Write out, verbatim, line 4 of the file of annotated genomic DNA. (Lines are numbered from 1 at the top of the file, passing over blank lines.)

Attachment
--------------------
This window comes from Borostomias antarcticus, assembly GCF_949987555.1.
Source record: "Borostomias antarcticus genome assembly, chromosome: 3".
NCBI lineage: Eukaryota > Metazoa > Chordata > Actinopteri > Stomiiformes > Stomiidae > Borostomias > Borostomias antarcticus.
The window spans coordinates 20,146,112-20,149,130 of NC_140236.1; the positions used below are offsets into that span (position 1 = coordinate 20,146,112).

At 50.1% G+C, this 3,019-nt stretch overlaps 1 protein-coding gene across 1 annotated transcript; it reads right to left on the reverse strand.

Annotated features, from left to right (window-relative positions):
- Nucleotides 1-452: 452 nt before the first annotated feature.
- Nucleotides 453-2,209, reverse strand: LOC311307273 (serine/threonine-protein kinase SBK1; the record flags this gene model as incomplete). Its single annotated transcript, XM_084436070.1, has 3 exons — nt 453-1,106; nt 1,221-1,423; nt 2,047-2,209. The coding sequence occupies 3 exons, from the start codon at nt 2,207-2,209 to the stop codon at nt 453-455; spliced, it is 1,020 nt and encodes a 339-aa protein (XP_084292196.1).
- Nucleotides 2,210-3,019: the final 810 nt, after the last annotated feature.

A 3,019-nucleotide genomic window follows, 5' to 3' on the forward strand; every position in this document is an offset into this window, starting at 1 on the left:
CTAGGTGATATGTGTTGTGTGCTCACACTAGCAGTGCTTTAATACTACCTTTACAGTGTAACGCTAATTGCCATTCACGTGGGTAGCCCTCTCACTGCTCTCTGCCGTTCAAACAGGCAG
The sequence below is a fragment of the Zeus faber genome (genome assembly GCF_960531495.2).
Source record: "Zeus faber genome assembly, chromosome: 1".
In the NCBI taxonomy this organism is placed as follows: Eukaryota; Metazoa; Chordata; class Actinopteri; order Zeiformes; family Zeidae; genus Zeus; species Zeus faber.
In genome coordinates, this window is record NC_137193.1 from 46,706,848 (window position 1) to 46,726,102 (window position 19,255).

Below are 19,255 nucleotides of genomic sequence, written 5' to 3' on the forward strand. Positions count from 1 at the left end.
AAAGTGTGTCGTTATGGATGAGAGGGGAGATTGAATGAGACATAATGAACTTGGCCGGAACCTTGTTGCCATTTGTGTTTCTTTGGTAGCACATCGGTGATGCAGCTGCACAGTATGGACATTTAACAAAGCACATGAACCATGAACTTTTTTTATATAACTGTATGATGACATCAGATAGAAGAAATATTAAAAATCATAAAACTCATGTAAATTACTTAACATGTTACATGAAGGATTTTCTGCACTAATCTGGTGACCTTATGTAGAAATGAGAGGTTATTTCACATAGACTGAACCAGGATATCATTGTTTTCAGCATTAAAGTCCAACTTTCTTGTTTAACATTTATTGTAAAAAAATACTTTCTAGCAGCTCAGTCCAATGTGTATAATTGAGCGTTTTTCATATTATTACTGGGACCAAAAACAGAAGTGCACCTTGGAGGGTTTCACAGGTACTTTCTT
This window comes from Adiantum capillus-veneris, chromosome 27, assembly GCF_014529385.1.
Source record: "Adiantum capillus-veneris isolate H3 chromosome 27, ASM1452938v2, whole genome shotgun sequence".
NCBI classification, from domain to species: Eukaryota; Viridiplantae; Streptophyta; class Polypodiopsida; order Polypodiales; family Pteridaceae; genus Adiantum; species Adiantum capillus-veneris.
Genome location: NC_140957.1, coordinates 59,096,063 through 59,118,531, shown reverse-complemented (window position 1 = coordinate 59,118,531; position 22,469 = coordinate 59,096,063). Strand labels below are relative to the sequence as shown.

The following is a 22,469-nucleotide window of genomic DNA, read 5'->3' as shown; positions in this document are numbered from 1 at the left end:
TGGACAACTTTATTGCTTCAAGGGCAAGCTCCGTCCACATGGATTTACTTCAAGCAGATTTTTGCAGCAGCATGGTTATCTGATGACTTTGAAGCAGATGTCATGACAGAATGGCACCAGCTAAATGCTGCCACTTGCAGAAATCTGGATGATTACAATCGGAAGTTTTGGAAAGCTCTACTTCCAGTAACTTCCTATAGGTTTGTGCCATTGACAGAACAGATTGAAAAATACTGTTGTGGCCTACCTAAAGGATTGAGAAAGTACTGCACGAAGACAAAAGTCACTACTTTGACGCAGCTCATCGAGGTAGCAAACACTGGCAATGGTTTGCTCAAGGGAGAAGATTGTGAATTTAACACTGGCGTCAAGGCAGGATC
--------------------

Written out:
The window spans coordinates 20,146,112-20,149,130 of NC_140236.1; the positions used below are offsets into that span (position 1 = coordinate 20,146,112).